Laparoscopy

Laparoscopy

What is laparoscopy?
Laparoscopy is a way of doing surgery using small incisions (cuts). It is different from ‘open’ surgery where the incision on the skin can be several inches long. It is also called ‘key hole surgery’.

How is laparoscopic surgery done?
Laparoscopic surgery uses a special instrument called a laparoscope. This is long thin telescope that is inserted into the abdomen through a small incision. It has a camera attached to it that allows the abdominal and pelvic organs to be examined, projected onto an electronic screen. Depending on the treatment required additional small incisions are made to pass other instruments into the abdomen.

What are the benefits of laparoscopy?
There are many benefits. It is associated with lower infection rates, less pain, shorter hospital stay and quicker recovery. The smaller scars allow you to heal faster.

What are the risks associated with laparoscopy?
Problems that occur with laparoscopy include the following:
• Bleeding or hernia (bulge) at the incision site
• Internal bleeding
• Infection
• Damage to a blood vessel or other organ, such as the bowel, bladder or ureters
There is a chance of needing to convert to an open operation. Sometimes complications do not appear right away but occur a few days to a few weeks after surgery.

Why do I need to have a laparoscopy?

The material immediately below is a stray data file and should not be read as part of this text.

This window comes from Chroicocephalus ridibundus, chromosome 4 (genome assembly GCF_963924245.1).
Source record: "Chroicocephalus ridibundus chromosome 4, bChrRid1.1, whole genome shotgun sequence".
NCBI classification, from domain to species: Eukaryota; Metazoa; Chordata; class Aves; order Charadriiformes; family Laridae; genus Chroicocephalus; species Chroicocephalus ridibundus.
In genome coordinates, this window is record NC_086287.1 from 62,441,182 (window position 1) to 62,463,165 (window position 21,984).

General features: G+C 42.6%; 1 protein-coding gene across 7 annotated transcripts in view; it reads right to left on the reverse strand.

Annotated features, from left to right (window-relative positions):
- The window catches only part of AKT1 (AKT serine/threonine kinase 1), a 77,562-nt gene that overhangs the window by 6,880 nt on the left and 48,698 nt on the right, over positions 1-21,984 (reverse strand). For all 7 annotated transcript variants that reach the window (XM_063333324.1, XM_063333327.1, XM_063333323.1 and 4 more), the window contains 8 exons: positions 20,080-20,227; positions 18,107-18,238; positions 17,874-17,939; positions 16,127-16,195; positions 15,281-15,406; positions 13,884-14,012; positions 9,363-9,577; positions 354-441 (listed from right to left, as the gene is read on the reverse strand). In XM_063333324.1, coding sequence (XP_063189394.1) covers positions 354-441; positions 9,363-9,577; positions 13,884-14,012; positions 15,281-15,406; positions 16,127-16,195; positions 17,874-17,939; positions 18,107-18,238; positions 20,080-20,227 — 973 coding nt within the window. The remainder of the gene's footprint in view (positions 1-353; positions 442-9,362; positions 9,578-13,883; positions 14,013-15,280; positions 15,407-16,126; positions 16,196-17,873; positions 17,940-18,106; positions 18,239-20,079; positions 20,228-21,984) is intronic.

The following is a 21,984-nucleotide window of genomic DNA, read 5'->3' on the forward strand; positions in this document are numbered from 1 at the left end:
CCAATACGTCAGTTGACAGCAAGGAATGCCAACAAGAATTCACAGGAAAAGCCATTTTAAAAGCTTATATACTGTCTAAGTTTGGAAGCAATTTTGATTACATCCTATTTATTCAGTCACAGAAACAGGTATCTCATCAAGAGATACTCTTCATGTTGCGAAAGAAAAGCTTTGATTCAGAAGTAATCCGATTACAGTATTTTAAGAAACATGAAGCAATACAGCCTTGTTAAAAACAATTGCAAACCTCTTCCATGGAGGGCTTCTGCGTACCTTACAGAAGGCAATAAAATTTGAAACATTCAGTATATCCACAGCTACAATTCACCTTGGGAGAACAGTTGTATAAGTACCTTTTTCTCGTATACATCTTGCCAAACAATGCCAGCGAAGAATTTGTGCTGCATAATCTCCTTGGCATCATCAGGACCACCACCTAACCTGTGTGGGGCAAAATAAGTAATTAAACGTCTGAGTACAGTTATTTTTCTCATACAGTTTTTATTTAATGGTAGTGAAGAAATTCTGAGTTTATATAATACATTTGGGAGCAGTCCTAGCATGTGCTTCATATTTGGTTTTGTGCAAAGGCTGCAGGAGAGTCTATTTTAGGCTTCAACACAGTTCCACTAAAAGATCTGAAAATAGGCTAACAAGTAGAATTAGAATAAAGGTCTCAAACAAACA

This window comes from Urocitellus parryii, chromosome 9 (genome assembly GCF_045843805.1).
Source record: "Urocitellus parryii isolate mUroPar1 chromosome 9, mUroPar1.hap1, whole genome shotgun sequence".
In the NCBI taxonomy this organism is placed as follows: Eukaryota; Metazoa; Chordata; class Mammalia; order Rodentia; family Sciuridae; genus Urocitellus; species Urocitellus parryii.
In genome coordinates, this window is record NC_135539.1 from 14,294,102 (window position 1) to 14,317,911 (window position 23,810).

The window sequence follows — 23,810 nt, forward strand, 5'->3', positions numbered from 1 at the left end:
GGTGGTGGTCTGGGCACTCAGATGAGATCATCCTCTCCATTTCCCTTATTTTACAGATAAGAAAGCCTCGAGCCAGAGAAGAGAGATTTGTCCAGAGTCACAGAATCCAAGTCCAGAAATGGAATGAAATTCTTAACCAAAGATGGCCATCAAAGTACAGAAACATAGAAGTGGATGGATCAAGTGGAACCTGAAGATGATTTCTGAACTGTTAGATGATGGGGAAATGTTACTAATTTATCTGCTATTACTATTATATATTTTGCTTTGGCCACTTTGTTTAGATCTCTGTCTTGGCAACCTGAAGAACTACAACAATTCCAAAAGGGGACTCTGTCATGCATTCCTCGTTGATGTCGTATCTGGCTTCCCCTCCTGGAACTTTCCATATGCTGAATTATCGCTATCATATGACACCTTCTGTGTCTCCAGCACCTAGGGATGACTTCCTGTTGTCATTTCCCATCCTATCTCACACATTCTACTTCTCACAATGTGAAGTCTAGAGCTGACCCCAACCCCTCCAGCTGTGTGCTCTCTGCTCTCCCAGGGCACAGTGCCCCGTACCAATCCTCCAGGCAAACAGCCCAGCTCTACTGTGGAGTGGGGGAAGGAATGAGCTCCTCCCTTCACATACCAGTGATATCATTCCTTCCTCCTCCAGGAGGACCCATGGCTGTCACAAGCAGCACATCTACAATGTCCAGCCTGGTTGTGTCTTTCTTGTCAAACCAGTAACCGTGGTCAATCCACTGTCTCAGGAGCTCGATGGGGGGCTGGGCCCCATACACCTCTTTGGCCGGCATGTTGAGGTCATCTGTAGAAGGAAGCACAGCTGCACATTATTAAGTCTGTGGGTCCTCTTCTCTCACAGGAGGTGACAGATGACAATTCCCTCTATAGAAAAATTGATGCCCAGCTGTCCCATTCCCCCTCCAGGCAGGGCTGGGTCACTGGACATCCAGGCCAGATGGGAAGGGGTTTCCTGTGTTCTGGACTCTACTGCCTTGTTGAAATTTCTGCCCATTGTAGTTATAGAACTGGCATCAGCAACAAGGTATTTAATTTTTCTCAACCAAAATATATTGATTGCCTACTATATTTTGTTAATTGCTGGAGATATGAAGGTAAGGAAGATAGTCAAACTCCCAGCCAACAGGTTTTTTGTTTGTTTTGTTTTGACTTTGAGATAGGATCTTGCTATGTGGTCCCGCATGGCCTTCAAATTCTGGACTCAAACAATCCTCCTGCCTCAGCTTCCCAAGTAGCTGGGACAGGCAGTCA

Laparoscopy can be used to look for the cause of pelvic pain, infertility or a pelvic mass and provide treatments such as tubal sterilisation and hysterectomy.
It can be used to diagnose and treat the following conditions: endometriosis, fibroids, ovarian cyst, ectopic pregnancy, pelvic floor disorders and some types of cancer.

What pain relief will I have?
A laparoscopy is usually performed under general anaesthetic. This means that you will be asleep for the procedure. Local anaesthetic is also put into the small incisions.

What happens during laparoscopy?
Once you are asleep a small incision is made in or below your navel (belly button) or another area of your abdomen. The telescope is inserted through this small cut. The abdomen is then filled with gas to allow the pelvic organs to be seen more clearly. The camera attached to the telescope projects the pelvic organs on a screen. Other small incisions may be made in the abdomen for surgical instruments. Another instrument, called a uterine manipulator, may be inserted through the vagina and cervix into the uterus. This instrument is used to move the pelvic organs into view.

After the procedure, the instruments and most of the gas are removed. The small incisions are closed. Stitches are usually dissolvable and take between 7-10 days to dissolve.

What happens after laparoscopy?
Some women are able to go home the same day. For complex procedures, such as laparoscopic hysterectomy, an overnight stay in the hospital may be recommended. Your doctor will advise you.

What should I expect during recovery?
For a few days after the operation you may feel tired and have discomfort. You may be sore around the incisions made in your abdomen and navel. The tube put in your throat to help you breathe during the surgery may give you a sore throat. You may feel pain in your shoulder or back. This is from the small amount of gas used during the procedure that remains in your abdomen. It goes away on its own within a few hours or days.

Your doctor will let you know when you can return to your normal activities with recovery normally taking about 7-14 days. For more complex procedures it can take longer. You may be advised to avoid heavy lifting or exercise.